C1731

Ulysses & his Companions avoid the charms of the Sirens.

The Sirens were sea-nymphs who had the power of charming by their song all who heard them, so that the unhappy mariners were irresistibly impelled to cast themselves into the sea to their destruction. Circe directed Ulysses to fill the … Read Full Description

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S/N: CECR-024-DEC–224631
(C119)
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Details

Full Title:

Ulysses & his Companions avoid the charms of the Sirens.

Date:

C1731

Condition:

In good condition.

Technique:

Copper engraving.

Image Size: 

245mm 
x 345mm
AUTHENTICITY
Ulysses & his Companions avoid the charms of the Sirens. - Antique Print from 1731

Genuine antique
dated:

1731

Description:

The Sirens were sea-nymphs who had the power of charming by their song all who heard them, so that the unhappy mariners were irresistibly impelled to cast themselves into the sea to their destruction. Circe directed Ulysses to fill the ears of his seamen with wax, so that they should not hear the strain and to cause himself to be bound to the mast, and his people to be strictly enjoined, whatever he might say or do, by no means to release him till they should have passed the Sirens’ island. Ulysses obeyed these directions. He filled the ears of his people with wax, and suffered them to bind him with cords firmly to the mast. As they approached the Sirens’ island, the sea was calm, and over the waters came the notes of music so ravishing and attractive that Ulysses struggled to get loose, and by cries and signs to his people begged to be released but they, obedient to his previous orders, sprang forward and bound him still faster. They held on their course, and the music grew fainter till it ceased to be heard, when with joy Ulysses gave his companions the signal to unseal their ears, and they relieved him from his bonds.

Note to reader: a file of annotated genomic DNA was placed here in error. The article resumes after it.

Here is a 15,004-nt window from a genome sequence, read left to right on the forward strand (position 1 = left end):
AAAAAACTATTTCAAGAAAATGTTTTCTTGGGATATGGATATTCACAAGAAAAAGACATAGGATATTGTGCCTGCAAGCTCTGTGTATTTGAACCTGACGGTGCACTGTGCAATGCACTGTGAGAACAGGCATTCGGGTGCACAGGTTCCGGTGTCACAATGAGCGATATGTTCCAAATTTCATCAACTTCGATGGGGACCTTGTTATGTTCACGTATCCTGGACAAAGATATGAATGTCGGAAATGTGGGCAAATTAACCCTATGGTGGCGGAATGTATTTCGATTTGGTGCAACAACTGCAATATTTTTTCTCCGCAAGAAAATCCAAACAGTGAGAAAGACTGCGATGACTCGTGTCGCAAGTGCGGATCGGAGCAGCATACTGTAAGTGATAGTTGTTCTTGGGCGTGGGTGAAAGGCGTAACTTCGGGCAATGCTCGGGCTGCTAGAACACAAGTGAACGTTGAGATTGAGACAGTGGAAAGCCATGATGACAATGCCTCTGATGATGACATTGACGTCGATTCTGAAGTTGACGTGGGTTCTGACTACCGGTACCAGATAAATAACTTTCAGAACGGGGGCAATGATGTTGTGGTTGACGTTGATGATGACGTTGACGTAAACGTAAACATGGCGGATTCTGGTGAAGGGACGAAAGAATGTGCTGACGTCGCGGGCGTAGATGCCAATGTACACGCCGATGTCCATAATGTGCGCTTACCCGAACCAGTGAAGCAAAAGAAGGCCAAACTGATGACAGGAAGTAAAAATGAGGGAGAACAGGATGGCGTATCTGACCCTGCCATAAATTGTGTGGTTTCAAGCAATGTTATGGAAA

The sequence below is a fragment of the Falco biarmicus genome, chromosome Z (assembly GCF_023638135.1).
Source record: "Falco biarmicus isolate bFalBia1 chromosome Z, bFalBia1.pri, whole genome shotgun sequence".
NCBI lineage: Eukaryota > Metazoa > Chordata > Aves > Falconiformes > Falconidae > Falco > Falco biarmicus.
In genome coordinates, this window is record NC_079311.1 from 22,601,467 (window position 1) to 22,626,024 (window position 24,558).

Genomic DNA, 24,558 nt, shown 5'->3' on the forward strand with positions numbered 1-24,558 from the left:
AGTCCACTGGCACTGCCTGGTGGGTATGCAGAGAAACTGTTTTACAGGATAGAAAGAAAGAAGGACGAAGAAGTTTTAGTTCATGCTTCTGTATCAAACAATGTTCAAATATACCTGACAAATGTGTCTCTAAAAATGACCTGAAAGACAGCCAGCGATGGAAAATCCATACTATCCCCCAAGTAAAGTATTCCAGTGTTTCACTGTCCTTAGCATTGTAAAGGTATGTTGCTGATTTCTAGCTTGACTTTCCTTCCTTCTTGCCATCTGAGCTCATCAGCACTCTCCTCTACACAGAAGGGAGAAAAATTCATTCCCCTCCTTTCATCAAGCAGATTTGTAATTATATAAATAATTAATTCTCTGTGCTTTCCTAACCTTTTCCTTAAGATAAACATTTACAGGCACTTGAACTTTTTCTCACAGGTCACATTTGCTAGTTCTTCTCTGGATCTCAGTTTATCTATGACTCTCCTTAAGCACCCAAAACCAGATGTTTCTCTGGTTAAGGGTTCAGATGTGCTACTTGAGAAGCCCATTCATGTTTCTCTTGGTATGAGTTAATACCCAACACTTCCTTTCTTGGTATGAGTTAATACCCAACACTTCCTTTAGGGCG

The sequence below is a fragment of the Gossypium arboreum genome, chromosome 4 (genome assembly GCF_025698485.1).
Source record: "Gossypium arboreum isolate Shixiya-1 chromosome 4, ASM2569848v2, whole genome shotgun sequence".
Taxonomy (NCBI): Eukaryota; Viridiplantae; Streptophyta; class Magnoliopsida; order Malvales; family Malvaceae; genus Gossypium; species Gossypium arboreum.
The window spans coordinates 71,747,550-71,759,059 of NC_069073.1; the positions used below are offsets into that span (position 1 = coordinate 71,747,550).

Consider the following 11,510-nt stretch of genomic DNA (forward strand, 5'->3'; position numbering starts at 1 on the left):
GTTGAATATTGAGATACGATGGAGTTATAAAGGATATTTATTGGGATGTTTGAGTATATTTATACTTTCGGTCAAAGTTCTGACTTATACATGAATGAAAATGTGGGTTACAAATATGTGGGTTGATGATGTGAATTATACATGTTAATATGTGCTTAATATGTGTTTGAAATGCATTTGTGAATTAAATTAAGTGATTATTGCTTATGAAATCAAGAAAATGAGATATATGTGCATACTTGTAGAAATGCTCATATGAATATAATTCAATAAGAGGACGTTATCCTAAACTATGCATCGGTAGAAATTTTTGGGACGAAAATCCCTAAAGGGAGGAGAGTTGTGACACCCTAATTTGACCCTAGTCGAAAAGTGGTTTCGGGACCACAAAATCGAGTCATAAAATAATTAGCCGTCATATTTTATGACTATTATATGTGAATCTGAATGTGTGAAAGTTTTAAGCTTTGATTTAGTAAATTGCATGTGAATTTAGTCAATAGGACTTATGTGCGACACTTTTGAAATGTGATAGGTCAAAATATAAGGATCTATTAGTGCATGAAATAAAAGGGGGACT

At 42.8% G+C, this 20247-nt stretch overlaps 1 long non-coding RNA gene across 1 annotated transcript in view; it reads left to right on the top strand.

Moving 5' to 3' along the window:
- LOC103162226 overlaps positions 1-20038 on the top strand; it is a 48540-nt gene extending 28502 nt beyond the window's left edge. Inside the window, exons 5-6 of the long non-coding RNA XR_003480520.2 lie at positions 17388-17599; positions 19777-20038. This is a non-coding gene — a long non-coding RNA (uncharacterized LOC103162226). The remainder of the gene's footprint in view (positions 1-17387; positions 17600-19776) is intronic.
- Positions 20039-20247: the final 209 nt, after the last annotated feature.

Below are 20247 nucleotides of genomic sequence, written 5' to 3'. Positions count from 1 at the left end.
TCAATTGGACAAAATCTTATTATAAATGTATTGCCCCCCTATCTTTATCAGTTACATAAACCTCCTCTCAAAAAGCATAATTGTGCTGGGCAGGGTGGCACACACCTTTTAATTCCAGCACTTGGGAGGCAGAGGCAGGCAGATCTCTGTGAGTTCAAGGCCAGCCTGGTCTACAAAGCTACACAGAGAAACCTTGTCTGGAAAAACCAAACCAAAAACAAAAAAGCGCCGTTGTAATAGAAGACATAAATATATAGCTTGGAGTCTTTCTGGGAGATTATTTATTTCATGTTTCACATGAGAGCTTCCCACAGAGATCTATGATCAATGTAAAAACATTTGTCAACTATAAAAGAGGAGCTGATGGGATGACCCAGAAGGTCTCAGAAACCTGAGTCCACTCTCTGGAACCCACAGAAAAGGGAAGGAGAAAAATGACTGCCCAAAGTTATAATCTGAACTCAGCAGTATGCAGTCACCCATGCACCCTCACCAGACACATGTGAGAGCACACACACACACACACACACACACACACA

Bernard Picart (1673 - 1733)

Picart was a French artist and engraver. He was born in Paris and died in Amsterdam. He moved to Antwerp in 1696, and spent a year in Amsterdam before returning to France at the end of 1698. After his wife died in 1708, he moved to Amsterdam in 1711 (later being joined by his father), where he became a Protestant His most famous work is Cérémonies et coutumes religieuses de tous les peuples du monde. Although Picart had never left Europe, he relied on accounts by those who had and had access to a collection of Indian sculpture.

View other items by Bernard Picart

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